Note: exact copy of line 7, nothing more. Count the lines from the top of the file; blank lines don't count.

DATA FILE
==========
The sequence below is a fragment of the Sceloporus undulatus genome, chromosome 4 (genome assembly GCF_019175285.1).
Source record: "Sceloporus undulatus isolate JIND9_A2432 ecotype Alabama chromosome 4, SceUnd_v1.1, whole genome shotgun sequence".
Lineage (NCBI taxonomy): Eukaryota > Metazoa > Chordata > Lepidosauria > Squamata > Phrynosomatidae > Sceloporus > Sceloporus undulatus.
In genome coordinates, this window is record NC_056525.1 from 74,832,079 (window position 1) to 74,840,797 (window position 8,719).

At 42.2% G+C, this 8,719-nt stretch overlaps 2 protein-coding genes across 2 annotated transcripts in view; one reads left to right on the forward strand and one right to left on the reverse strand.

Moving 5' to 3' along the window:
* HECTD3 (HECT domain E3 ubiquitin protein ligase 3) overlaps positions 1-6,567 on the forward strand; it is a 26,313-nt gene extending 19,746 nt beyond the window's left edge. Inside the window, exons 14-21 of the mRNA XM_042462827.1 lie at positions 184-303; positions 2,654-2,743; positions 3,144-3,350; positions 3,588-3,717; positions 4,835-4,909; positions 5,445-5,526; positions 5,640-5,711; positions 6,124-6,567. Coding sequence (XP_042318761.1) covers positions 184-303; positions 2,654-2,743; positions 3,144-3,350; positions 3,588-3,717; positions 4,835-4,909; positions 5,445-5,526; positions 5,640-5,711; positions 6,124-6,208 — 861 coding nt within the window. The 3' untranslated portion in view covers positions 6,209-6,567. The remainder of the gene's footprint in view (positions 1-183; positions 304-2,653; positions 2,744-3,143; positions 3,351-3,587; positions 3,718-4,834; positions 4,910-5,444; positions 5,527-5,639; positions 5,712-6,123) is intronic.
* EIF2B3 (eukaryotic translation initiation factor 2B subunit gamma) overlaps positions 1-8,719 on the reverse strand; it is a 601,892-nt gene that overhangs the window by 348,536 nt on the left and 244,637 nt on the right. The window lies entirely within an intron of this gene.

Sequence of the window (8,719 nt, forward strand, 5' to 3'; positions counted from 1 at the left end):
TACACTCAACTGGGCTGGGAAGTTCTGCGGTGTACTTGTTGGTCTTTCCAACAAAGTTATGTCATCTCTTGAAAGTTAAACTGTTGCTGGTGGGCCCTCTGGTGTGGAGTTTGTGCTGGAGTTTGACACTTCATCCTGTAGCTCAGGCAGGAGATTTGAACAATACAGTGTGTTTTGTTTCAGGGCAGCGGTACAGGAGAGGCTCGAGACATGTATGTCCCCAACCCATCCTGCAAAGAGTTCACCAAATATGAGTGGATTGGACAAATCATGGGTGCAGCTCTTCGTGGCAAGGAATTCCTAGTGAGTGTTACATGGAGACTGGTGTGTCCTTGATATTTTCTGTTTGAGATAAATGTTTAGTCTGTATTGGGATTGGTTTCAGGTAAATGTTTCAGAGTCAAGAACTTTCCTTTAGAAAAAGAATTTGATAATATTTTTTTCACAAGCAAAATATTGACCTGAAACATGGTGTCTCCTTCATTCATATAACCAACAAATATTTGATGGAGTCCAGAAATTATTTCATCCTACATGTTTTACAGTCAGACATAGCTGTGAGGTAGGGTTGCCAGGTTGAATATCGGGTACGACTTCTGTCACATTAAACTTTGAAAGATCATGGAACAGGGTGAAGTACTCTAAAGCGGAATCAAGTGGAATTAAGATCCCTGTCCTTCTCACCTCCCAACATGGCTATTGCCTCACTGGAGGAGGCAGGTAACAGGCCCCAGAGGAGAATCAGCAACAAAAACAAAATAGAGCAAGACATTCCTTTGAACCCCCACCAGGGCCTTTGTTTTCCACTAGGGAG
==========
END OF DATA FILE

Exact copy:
* HECTD3 (HECT domain E3 ubiquitin protein ligase 3) overlaps positions 1-6,567 on the forward strand; it is a 26,313-nt gene extending 19,746 nt beyond the window's left edge. Inside the window, exons 14-21 of the mRNA XM_042462827.1 lie at positions 184-303; positions 2,654-2,743; positions 3,144-3,350; positions 3,588-3,717; positions 4,835-4,909; positions 5,445-5,526; positions 5,640-5,711; positions 6,124-6,567. Coding sequence (XP_042318761.1) covers positions 184-303; positions 2,654-2,743; positions 3,144-3,350; positions 3,588-3,717; positions 4,835-4,909; positions 5,445-5,526; positions 5,640-5,711; positions 6,124-6,208 — 861 coding nt within the window. The 3' untranslated portion in view covers positions 6,209-6,567. The remainder of the gene's footprint in view (positions 1-183; positions 304-2,653; positions 2,744-3,143; positions 3,351-3,587; positions 3,718-4,834; positions 4,910-5,444; positions 5,527-5,639; positions 5,712-6,123) is intronic.